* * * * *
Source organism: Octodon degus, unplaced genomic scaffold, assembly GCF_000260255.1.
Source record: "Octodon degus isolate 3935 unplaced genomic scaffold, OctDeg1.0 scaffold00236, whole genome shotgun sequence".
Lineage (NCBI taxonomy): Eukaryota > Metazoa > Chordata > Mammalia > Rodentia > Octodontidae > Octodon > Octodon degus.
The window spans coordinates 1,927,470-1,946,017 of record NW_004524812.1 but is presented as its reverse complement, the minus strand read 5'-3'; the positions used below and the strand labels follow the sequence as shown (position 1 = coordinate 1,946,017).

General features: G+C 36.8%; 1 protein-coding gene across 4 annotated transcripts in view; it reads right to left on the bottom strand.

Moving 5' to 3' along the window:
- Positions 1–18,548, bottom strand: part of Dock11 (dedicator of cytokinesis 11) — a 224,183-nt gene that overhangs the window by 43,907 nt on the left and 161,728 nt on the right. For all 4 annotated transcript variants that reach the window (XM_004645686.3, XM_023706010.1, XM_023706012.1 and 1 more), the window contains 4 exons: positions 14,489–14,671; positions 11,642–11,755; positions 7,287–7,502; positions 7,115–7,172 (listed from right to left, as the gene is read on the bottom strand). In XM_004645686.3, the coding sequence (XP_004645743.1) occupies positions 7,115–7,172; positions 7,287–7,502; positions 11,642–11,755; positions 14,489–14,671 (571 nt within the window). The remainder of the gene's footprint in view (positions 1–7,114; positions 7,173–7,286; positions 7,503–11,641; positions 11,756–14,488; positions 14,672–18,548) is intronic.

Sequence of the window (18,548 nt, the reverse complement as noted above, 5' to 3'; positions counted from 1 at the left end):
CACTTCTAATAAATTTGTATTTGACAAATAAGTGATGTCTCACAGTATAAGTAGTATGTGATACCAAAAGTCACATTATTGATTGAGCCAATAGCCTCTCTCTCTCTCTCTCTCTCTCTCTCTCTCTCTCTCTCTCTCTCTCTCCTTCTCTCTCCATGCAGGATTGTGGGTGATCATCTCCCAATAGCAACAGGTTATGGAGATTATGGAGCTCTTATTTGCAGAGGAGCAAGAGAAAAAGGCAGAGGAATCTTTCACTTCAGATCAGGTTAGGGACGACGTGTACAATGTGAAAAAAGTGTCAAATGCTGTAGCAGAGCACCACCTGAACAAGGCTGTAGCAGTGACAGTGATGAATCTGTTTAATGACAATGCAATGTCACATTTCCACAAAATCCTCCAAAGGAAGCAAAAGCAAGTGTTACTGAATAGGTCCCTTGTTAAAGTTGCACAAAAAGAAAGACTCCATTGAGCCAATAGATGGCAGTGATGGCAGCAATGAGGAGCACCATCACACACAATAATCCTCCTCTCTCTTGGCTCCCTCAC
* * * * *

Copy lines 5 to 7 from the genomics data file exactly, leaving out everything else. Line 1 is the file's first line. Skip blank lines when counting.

General features: G+C 36.8%; 1 protein-coding gene across 4 annotated transcripts in view; it reads right to left on the bottom strand.

Moving 5' to 3' along the window:
- Positions 1–18,548, bottom strand: part of Dock11 (dedicator of cytokinesis 11) — a 224,183-nt gene that overhangs the window by 43,907 nt on the left and 161,728 nt on the right. For all 4 annotated transcript variants that reach the window (XM_004645686.3, XM_023706010.1, XM_023706012.1 and 1 more), the window contains 4 exons: positions 14,489–14,671; positions 11,642–11,755; positions 7,287–7,502; positions 7,115–7,172 (listed from right to left, as the gene is read on the bottom strand). In XM_004645686.3, the coding sequence (XP_004645743.1) occupies positions 7,115–7,172; positions 7,287–7,502; positions 11,642–11,755; positions 14,489–14,671 (571 nt within the window). The remainder of the gene's footprint in view (positions 1–7,114; positions 7,173–7,286; positions 7,503–11,641; positions 11,756–14,488; positions 14,672–18,548) is intronic.